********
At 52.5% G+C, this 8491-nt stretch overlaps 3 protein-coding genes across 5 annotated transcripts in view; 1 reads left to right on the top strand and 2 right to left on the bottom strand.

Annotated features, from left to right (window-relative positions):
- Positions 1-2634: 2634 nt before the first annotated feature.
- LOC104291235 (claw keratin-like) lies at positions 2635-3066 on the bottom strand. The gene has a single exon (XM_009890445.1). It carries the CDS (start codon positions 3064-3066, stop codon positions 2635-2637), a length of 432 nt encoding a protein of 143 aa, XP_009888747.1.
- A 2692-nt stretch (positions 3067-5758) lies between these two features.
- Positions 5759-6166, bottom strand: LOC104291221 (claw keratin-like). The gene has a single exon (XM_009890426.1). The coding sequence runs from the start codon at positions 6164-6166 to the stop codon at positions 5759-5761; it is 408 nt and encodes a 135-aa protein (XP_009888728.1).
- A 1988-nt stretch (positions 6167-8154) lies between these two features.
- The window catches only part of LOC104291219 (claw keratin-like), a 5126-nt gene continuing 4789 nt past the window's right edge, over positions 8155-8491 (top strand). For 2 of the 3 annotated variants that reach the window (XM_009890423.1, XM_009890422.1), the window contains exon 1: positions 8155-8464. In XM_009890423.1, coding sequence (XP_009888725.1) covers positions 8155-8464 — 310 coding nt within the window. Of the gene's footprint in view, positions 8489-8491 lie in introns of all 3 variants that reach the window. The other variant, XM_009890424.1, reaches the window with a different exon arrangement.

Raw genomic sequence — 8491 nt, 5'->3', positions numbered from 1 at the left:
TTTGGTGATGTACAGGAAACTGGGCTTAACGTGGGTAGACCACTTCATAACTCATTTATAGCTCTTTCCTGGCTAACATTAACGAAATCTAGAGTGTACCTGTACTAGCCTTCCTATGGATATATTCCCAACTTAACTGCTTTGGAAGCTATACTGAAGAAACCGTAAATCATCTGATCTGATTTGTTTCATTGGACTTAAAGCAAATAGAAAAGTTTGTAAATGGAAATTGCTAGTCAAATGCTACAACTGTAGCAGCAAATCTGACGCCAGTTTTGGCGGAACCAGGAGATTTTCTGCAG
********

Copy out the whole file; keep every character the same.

At 52.5% G+C, this 8491-nt stretch overlaps 3 protein-coding genes across 5 annotated transcripts in view; 1 reads left to right on the top strand and 2 right to left on the bottom strand.

Annotated features, from left to right (window-relative positions):
- Positions 1-2634: 2634 nt before the first annotated feature.
- LOC104291235 (claw keratin-like) lies at positions 2635-3066 on the bottom strand. The gene has a single exon (XM_009890445.1). It carries the CDS (start codon positions 3064-3066, stop codon positions 2635-2637), a length of 432 nt encoding a protein of 143 aa, XP_009888747.1.
- A 2692-nt stretch (positions 3067-5758) lies between these two features.
- Positions 5759-6166, bottom strand: LOC104291221 (claw keratin-like). The gene has a single exon (XM_009890426.1). The coding sequence runs from the start codon at positions 6164-6166 to the stop codon at positions 5759-5761; it is 408 nt and encodes a 135-aa protein (XP_009888728.1).
- A 1988-nt stretch (positions 6167-8154) lies between these two features.
- The window catches only part of LOC104291219 (claw keratin-like), a 5126-nt gene continuing 4789 nt past the window's right edge, over positions 8155-8491 (top strand). For 2 of the 3 annotated variants that reach the window (XM_009890423.1, XM_009890422.1), the window contains exon 1: positions 8155-8464. In XM_009890423.1, coding sequence (XP_009888725.1) covers positions 8155-8464 — 310 coding nt within the window. Of the gene's footprint in view, positions 8489-8491 lie in introns of all 3 variants that reach the window. The other variant, XM_009890424.1, reaches the window with a different exon arrangement.

Raw genomic sequence — 8491 nt, 5'->3', positions numbered from 1 at the left:
TTTGGTGATGTACAGGAAACTGGGCTTAACGTGGGTAGACCACTTCATAACTCATTTATAGCTCTTTCCTGGCTAACATTAACGAAATCTAGAGTGTACCTGTACTAGCCTTCCTATGGATATATTCCCAACTTAACTGCTTTGGAAGCTATACTGAAGAAACCGTAAATCATCTGATCTGATTTGTTTCATTGGACTTAAAGCAAATAGAAAAGTTTGTAAATGGAAATTGCTAGTCAAATGCTACAACTGTAGCAGCAAATCTGACGCCAGTTTTGGCGGAACCAGGAGATTTTCTGCAG